The far-right National Party has announced plans to conduct a “patrol” of an area in the city of Brno known colloquially as the Bronx. According to the party, the patrol is being conducted at the behest of certain residents fearful of rising crime rates, notably among the Roma population. The so-called patrol is set to take place in mid November. The most recent activity in the city of Brno involving the party revolved around its seeking an apology from a local Mosque for the murder of the Czech ambassador in Pakistan following a terrorist attack – local Muslims were quick to point out that they had nothing to do with this attack.
The embattled Health Minister Tomáš Julínek appears to have signalled that his is ready to concede to the demands of coalition minority partners the Christian Democrats as he moves forward with controversial reforms. The agreement was apparently made on Monday in the city of Brno following a meeting between Mr Julínek and the Christian Democrat head Jiří Čunek. The Christian Democrats have long signalled opposition to elements of healthcare reform that deal with abortions, in-vitro fertilisation and other such social-moral issues. News of an apparent compromise will provide a temporary boost to the embattled Health Minister, whose position is largely viewed as particularly shaky following his Civic Democratic party’s wide scale defeat in recent local elections.
Czech anti-corruption police have accused 32 employees of the ČEZ electricity company of extortion. The group is accused of accusing customers of illegally tapping electricity and then extorting those frightened customers into paying additional fees. If convicted, members of the group face up to 12 years in jail – at present, they have not been detained in custody. The undercover operation was codenamed “Isolator” and looked into crimes committed as far back as 2005. Among the main tactics used to intimidate customers, the group is alleged to have threatened to cut off electricity supplies as well as report those who were being extorted to the police.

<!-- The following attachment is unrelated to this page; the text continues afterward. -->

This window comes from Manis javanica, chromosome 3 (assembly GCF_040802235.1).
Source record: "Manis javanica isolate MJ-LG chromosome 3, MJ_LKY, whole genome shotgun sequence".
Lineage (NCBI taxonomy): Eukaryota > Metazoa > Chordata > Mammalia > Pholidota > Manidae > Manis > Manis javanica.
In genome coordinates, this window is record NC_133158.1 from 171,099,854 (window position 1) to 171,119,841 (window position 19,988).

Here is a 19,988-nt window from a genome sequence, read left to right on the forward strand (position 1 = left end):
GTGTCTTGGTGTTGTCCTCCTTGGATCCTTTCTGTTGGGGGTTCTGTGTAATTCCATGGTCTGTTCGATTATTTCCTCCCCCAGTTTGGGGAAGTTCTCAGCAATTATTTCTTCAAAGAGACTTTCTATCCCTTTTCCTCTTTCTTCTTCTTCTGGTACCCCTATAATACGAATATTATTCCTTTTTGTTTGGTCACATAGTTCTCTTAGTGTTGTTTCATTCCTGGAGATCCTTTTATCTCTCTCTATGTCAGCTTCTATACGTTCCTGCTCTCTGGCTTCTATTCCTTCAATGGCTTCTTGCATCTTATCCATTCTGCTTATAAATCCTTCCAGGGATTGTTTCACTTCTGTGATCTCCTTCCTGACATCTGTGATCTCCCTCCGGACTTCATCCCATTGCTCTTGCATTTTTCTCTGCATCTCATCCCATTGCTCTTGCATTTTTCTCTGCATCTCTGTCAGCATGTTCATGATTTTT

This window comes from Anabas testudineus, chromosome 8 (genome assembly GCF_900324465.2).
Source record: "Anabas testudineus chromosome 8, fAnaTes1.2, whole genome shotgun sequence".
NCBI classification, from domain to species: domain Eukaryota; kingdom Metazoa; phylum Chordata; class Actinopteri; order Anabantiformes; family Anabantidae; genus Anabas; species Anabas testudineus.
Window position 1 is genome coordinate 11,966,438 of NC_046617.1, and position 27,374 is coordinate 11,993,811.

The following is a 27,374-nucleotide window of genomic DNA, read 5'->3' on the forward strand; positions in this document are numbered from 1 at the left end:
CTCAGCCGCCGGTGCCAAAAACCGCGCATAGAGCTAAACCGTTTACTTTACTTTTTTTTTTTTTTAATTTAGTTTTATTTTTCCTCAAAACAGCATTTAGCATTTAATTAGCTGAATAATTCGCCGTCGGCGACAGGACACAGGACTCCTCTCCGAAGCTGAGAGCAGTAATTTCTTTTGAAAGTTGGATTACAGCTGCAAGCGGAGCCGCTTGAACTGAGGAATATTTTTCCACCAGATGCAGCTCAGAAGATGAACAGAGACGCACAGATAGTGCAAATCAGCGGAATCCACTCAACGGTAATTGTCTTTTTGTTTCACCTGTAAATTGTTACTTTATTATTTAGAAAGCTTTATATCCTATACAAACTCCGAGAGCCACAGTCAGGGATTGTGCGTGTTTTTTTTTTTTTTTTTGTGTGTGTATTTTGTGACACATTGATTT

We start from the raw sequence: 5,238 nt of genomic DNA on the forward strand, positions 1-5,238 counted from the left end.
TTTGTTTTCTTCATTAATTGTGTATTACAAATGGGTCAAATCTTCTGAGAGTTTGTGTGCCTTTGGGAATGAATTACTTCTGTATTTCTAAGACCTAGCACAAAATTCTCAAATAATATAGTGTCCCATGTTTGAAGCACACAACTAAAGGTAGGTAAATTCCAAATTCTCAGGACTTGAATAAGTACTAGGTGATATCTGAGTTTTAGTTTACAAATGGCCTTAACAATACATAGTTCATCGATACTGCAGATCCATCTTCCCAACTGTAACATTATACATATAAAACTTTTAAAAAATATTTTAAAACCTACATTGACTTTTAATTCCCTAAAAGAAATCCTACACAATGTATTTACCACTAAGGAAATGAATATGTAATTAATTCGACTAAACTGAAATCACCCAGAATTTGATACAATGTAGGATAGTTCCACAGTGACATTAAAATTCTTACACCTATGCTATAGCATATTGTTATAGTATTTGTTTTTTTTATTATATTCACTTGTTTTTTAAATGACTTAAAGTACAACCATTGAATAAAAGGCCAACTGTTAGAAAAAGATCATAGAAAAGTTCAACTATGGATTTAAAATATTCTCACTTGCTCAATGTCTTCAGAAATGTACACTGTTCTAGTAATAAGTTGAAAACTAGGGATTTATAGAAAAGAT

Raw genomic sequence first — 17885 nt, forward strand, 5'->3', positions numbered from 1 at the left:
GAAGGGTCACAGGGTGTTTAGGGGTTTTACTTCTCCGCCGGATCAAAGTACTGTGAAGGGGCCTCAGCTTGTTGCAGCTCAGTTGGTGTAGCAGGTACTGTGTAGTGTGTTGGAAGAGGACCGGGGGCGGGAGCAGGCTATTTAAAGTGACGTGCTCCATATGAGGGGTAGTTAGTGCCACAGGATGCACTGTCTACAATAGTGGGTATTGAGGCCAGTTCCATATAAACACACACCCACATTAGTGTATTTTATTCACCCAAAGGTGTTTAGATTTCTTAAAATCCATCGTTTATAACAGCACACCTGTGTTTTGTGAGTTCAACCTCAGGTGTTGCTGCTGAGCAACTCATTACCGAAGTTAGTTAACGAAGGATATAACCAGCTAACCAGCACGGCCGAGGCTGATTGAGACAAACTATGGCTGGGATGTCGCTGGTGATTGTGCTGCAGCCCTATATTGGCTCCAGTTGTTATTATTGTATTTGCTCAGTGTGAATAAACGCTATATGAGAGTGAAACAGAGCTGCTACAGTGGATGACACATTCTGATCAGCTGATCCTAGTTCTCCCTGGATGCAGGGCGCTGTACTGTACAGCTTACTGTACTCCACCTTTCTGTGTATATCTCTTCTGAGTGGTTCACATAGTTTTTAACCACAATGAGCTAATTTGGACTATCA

A helicopter carrying a suspended container over Prague, avoided a disaster after the load was dropped accidentally into the Vltava River in the centre of Prague. The container fell into a stretch of water near Charles Bridge, after the pilot experienced a loss of control as the load began to flail in the wind. According to witnesses, the pilot attempted to steady the helicopter above the Vltava, but was unable to prevent the container from disintegrating over the water. Several walls of the container then fell into the Vltava – the rest remained attached to the helicopter, which the pilot then safely transported to Letná in Prague, where the craft landed. An investigation into the incident is continuing.
The regional Social Democrats in Southern Moravia have announced that they will abolish health fees in regional hospitals. The announcement comes as the likely future governor of the region Michal Hašek, along with his party undergo moves to form a local coalition government in the region. Among the candidates to form a coalition are the Christian Democrats, the Civic Democrats and the Communist Party. The Social Democrats campaigned in part on a platform that promised to overturn the controversial health fees in regional hospitals, a move that has raised the ire of many GPs who thereby stand to lose patients. However, large victories by the Social Democrats in regional elections held in late October have boosted the confidence of the Social Democrats, who also promised not to privatize local hospitals as well as to conduct audits of the local government bureaucracy.